The sad thing is, I'm on the upper side of middle class, living fairly close to the city center in a town that prides itself on being as ped-friendly and green as it can manage. Most of the people around here live in small towns (or out in the country) at least ten miles away, because they can get so much more house for the money out there. They drive whatever car they can afford, and they only replace it when it wears out. A lot of them need 4-wheel drive so they can still get to work when the weather sucks (as it often does), and they've already seen the resale value of their car drop drastically after the last time gas prices went up. Since they had to borrow money to buy the truck in the first place, a lot of them are upside down in their cars, so there's no way they can sell them (to who?) and buy something more efficient.

Increasing gas prices (for whatever reason, through whatever mechanism) for these people mean fewer trips out of town to visit family or friends, and more careful planning so that they run all their errands at once. That's it. That's as much change as they can afford, and it adds up to a measly 5% or so reduction in consumption, while the extra cost of gas takes $40 or $50 bucks a month out of their already tight budget.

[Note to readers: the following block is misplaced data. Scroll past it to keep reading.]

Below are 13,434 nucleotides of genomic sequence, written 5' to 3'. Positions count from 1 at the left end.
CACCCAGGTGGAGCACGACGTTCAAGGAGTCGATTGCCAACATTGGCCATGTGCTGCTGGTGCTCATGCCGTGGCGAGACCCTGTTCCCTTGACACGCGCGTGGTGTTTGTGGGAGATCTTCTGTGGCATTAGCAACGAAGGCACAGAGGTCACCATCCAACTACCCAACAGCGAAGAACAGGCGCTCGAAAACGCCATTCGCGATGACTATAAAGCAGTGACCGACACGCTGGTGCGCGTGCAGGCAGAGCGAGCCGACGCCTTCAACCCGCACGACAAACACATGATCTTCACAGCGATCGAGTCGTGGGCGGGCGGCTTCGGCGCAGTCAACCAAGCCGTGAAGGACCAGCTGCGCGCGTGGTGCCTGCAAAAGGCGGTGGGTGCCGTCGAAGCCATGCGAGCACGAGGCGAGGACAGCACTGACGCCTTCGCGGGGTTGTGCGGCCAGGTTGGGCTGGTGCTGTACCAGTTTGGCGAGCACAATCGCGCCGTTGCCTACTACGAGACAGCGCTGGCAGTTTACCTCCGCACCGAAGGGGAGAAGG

Why? Why put the hurt on so many people instead of just changing the CAFE standards for cars, which would not only cut consumption, but result in US-made cars that could be sold overseas, where the mileage standards are much higher? That seems like quite a sacrifice purely for the sake of ideological purity.

And, yes, most of us out here in the hinterlands have lifestyles that overuse our natural resources. But changing that is going to take time, and can't be done purely on an individual level, driven by market forces. It will require infrastructure changes that will need to come from government and industry.